The great divide: Worker and employer perspectives on current and future workforce demands
Purpose: Explore similarities and differences in the perceptions of workers
and employers regarding the skills needed in the workforce now and
the skills likely to be in demand in the next 10 years.
Sample: 511 workers, 419 employers
Researchers sent surveys to more than 30,000 employers and workers. To target specific industries and demographic groups, researchers set quotas and included screening questions with each survey. Findings are based on completed surveys from 930 survey respondents who met selection criteria.
Researchers found disparities in worker and employer perceptions with regard to
education, workplace performance, and the employment marketplace. Significant
disparities were apparent in the following areas:
• Perception of worker skills: Workers usually rated themselves highly in being
able to work independently, in teams, and in a multicultural environment. However,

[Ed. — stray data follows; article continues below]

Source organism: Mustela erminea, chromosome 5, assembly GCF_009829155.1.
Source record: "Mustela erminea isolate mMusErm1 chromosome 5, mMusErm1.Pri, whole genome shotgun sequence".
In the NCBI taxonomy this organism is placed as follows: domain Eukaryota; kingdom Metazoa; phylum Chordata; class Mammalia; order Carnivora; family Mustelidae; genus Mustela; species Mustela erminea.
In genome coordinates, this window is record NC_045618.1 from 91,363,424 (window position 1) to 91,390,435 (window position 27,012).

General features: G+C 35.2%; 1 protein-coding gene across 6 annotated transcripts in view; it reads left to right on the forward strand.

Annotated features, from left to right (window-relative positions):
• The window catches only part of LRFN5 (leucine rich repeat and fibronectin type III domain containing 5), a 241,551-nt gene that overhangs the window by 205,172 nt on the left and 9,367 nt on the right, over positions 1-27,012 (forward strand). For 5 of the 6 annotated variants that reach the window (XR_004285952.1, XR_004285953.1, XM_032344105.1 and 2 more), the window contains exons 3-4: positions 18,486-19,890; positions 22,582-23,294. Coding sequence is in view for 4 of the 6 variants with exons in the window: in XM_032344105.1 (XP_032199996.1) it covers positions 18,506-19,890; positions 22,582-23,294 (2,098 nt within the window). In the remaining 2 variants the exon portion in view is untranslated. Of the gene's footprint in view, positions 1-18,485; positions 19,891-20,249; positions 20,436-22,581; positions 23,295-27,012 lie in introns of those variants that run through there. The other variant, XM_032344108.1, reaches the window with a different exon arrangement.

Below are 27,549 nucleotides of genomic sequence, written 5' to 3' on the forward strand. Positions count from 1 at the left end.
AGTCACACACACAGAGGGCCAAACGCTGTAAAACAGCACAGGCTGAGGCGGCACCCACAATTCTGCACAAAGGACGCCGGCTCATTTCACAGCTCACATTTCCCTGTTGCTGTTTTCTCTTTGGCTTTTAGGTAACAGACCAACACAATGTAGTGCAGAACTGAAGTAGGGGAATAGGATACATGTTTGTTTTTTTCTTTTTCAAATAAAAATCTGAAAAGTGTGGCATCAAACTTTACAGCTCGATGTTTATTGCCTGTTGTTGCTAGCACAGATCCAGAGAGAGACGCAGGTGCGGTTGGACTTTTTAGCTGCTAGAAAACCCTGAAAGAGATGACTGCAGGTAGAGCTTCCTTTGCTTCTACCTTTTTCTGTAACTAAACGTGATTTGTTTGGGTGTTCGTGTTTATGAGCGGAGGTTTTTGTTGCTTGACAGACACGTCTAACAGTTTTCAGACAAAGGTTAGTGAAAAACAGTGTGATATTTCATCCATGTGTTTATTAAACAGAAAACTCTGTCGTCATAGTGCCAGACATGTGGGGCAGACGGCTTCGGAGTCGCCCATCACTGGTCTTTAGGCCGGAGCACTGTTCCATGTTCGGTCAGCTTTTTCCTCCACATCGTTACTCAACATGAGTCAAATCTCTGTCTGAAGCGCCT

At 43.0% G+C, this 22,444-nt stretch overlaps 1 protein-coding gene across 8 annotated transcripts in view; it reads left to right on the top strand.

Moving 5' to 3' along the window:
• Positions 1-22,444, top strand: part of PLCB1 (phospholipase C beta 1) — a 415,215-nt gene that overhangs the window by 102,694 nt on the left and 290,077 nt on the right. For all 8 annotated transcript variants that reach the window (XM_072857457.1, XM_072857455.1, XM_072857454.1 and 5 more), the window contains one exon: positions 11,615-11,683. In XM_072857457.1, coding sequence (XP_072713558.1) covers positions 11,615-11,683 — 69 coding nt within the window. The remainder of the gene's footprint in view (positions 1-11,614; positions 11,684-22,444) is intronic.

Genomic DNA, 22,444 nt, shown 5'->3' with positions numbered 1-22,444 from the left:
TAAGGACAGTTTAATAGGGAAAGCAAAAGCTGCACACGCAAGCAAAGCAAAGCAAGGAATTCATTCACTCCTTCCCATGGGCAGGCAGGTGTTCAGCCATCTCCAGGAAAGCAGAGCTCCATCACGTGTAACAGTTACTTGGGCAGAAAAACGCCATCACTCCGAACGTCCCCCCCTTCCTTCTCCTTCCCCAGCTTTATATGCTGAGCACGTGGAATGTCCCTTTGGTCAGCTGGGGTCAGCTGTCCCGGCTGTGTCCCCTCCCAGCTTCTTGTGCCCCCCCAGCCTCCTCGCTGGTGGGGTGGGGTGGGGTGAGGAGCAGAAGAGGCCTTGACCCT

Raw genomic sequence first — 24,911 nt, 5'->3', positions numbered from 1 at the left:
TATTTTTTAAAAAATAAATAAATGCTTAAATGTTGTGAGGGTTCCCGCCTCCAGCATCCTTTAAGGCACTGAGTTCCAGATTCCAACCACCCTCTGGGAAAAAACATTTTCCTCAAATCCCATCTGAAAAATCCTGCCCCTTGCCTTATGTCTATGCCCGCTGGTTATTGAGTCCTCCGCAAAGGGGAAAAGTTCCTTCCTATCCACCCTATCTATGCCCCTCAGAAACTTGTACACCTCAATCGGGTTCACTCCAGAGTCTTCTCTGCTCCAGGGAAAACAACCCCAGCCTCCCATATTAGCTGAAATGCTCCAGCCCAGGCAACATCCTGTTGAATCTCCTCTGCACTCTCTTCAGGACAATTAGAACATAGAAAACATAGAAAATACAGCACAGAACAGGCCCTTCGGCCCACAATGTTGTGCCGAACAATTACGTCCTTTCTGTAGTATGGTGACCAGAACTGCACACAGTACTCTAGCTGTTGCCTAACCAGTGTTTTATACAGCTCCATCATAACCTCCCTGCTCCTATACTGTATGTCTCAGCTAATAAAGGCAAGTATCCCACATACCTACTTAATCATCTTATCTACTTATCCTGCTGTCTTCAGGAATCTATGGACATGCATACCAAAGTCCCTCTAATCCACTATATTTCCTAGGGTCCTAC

employers reported that finding workers with these skills is harder than worker self-ratings
• Perceived demand for higher education: Researchers asked employers and workers
to rate the demand for people with bachelor’s and master’s degrees in the next
10 years. Workers rated the demand for both bachelor’s and master’s degrees lower
than employers did. Workers also expressed greater uncertainty regarding the demand for
higher education in the workplace.
• Demand for foreign language proficiency measured against the number of workers
with this skill: The percentage of workers able to conduct business in Spanish, Arabic,
Chinese, or Russian is not enough to meet employers’ current demand. In addition,
the number of workers who intend to learn a foreign language in the next 10 years is
not enough to meet the rising demand that employers anticipate.
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